VIP movement, which is a very big factor in flight delays, seems to defy solutions. There was this consideration that instead of stopping for 30 minutes when there is a VIP movement, there could be an adjustment to reduce the waiting time. What is your say on this?
I disagree with you. It is not possible. There was never a time that the VIP movement was 30 minutes because I was in the Presidency and I was involved in some of those movements. What happens is, in most instances, it is not more than five or 10 minutes. But there is a backlog and a buildup and it affects the airplanes that are on the ground. The control tower has to clear the aeroplanes that are up there before it starts clearing those on the ground. But, I think nobody in his right senses and nobody responsible for that will create a delay of 30 minutes because of VIP.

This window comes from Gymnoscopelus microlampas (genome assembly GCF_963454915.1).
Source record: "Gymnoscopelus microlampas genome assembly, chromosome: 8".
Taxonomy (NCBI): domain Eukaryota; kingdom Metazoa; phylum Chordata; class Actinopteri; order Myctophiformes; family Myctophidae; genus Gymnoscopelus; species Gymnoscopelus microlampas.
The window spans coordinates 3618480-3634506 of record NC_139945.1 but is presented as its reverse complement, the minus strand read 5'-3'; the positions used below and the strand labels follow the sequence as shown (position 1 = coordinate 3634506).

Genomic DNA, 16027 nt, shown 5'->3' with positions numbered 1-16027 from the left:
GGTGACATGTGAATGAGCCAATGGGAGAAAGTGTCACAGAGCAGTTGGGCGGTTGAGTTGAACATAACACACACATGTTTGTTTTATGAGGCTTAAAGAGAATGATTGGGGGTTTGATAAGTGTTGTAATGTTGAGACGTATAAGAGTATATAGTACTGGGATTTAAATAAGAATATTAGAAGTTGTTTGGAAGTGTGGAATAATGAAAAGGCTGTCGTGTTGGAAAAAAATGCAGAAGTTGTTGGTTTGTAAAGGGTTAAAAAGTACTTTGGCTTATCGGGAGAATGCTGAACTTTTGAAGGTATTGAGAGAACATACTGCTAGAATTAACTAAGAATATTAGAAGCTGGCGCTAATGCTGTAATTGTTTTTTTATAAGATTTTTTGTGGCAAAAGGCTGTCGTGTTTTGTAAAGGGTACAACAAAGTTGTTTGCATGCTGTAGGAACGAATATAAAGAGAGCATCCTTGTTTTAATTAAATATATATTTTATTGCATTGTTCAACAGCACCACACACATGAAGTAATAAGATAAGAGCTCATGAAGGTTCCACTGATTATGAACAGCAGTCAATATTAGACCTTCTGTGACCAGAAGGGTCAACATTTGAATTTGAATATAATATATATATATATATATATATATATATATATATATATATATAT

To curb flight delays, the airlines are thinking of codesharing, do you see this working in Nigeria?
Well, I think with time and maturity it can work. But it is not something anybody can impose on them. It is something that they, on their own, will decide to do. I think we are almost there, with the Airline Operators of Nigeria (AON) and other groups that are talking to them, they will realise the value. You know some of these airlines are created out of ignorance and most of the people that established them don’t know what is in there until when they get into the market. But, I think the plan is very good and it will help a lot.
Sir, what is your evaluation of safety in the Nigerian aviation industry right now?